People are looking again, like no time in many decades, for "reasonable alternative[s] to the Wall Street crapshoot." As giant financial bailouts combine with growing economic destitution to graphically expose the chasm between the investor and political classes on one hand and the working-class citizenry on the other, "people everywhere [have] learned" what William Greider calls "a blunt lesson about power, who has it and who doesn’t.  They [have] watched Washington run to rescue the very financial interests that caused the catastrophe.  They [have] learned that government has plenty of money to spend when the right people want it.  ‘Where’s my bailout,’ became the rueful punch line at lunch counters and construction sides nationwide.  Then to deepen the insult, people [have] watched as establishment forces re-launched their campaign for ‘entitlement reform – a euphemism for whacking Social Security benefits, Medicare and Medicaid." [21]


Since the financial sector’s meltdown and the first giant bankers’ bailouts under George W. Bush last summer and fall, it has been commonplace for the "mainstream" (corporate) media to note that "free market" principles and "laissez faire" ideology have been pushed to the side in favor of new government intervention and regulation required to rescue and stabilize capitalism. The dominant media narrative fails to note that capitalism and its wealthy masters have always expected and received government protection and that the new interventions are harshly tilted toward the rich and powerful Few at the expense of the working class Many. Still, the significant new de-legitimization of "free market" doctrine creates potentially favorable new space for progressives to advocate government intervention and bottom up popular intervention of a different sort. If the U.S. is going to practice "government socialism for the rich," it might as well introduce if for the non-wealthy majority.  The economic elite and their defenders can expect to have a much harder time smearing government policy for ordinary people as nefarious statism when they have now so transparently abandoned their supposed beloved "free market" principles in the case of the bankers’ bailouts. It has become more clearly apparent than any time in recent memory that the real problem is not whether or not government should be centrally involved in U.S. economic life but rather whose interests already an in-fact already heavily involved government is going to serve: those of the people or those of the opulent masters? That creates new space for the actual Left to define, defend, and hopefully disseminate its position on behalf of the defense and expansion of the left hand of the state.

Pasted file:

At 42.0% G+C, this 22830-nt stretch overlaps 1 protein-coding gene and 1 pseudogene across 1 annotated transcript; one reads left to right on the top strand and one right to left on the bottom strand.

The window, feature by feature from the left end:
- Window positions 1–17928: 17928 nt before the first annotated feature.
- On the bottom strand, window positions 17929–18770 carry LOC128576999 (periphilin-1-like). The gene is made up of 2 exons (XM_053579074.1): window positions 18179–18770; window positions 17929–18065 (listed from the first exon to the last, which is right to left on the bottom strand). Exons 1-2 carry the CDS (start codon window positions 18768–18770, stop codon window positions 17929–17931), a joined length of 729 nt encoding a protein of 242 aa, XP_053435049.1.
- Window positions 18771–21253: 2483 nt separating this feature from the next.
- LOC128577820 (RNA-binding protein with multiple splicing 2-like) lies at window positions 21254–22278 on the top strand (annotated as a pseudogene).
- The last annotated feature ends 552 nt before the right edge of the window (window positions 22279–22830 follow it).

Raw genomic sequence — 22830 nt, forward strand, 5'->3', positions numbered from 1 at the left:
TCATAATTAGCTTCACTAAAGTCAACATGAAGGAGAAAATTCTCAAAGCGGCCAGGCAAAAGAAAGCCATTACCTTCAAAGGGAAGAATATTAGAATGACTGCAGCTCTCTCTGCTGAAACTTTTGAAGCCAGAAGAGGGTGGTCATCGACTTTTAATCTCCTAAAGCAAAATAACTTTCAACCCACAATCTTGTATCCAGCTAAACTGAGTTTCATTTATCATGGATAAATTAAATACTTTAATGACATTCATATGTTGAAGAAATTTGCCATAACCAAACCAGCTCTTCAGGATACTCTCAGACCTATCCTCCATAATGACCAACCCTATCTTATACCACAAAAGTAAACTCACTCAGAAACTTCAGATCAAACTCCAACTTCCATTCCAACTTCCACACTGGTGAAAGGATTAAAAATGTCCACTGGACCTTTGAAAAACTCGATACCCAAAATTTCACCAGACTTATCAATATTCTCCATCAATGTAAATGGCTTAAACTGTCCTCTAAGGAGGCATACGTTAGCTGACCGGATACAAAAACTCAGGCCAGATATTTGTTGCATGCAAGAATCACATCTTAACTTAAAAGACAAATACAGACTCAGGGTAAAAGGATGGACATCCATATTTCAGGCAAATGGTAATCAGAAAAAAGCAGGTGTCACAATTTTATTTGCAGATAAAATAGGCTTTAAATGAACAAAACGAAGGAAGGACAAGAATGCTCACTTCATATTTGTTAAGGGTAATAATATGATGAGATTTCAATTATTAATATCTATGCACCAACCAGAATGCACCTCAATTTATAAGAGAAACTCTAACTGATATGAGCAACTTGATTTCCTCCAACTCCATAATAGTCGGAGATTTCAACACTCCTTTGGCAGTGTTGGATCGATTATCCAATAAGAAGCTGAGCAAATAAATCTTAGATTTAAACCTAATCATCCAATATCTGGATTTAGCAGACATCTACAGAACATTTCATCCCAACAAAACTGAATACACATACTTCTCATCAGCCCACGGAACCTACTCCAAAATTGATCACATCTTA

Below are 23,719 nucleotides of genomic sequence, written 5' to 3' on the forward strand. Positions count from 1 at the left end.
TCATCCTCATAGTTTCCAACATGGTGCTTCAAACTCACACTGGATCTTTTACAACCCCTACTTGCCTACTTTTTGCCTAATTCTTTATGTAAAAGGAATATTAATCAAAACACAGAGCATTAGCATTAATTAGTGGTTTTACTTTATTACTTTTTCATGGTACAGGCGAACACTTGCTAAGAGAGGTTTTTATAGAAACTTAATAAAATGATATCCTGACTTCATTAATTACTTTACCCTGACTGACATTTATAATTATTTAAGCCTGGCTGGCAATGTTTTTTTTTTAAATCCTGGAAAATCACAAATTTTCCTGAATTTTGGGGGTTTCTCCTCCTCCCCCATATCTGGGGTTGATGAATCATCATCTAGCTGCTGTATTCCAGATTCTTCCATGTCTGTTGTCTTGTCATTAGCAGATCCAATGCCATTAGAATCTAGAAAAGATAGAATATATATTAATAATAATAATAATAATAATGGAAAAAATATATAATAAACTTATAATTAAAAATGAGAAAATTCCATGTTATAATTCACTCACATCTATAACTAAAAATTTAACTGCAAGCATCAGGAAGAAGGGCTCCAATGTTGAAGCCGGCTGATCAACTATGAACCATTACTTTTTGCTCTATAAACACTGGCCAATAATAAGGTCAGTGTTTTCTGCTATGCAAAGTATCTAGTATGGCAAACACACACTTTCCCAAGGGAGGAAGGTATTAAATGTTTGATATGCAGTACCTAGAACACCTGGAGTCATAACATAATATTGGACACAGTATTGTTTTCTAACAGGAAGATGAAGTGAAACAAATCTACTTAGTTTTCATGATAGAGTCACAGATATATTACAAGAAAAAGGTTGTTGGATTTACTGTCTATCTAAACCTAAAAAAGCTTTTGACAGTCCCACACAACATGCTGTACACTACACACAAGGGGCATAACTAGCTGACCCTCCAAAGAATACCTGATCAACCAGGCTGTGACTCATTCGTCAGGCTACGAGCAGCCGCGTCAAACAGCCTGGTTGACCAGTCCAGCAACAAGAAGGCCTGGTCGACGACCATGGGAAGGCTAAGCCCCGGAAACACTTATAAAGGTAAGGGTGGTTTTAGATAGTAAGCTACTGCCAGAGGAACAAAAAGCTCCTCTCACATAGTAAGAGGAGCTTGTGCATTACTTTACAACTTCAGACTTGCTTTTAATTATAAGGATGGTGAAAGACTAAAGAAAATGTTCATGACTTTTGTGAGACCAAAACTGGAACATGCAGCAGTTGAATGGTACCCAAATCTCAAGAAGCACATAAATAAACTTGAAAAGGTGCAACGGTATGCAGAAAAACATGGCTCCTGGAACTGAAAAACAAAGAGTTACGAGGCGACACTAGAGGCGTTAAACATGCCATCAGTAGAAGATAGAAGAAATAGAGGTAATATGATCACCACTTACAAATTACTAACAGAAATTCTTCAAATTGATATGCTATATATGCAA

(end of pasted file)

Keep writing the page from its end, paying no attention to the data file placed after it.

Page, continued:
At the same time, the masters of capital can no longer as credibly hold up the Soviet bogeyman to discredit the historical Left struggle against capitalism in the ways that Vonnegut wryly bemoaned.  The Soviet model collapsed when a first time 21-year old Obama-for-president was getting ready for nursery school when the Stalinist model collapsed.  Neo-Hooversit/-McCarthyite Red Scare rhetoric doesn’t appear to be working very well with much of the U.S. citizenry more than a decade and a half into the post-Cold War era.


We have, I would argue (I suppose this is at least implicit by now) an opportunity not only to re-imagine revolutionary socialism anew but also to re-connect with the real radical-democratic Left anti-capitalist tradition that was submerged during the Cold War period, when elites on both sides of the U.S.-Soviet divide had compelling interests to embrace a fake definition of "socialism."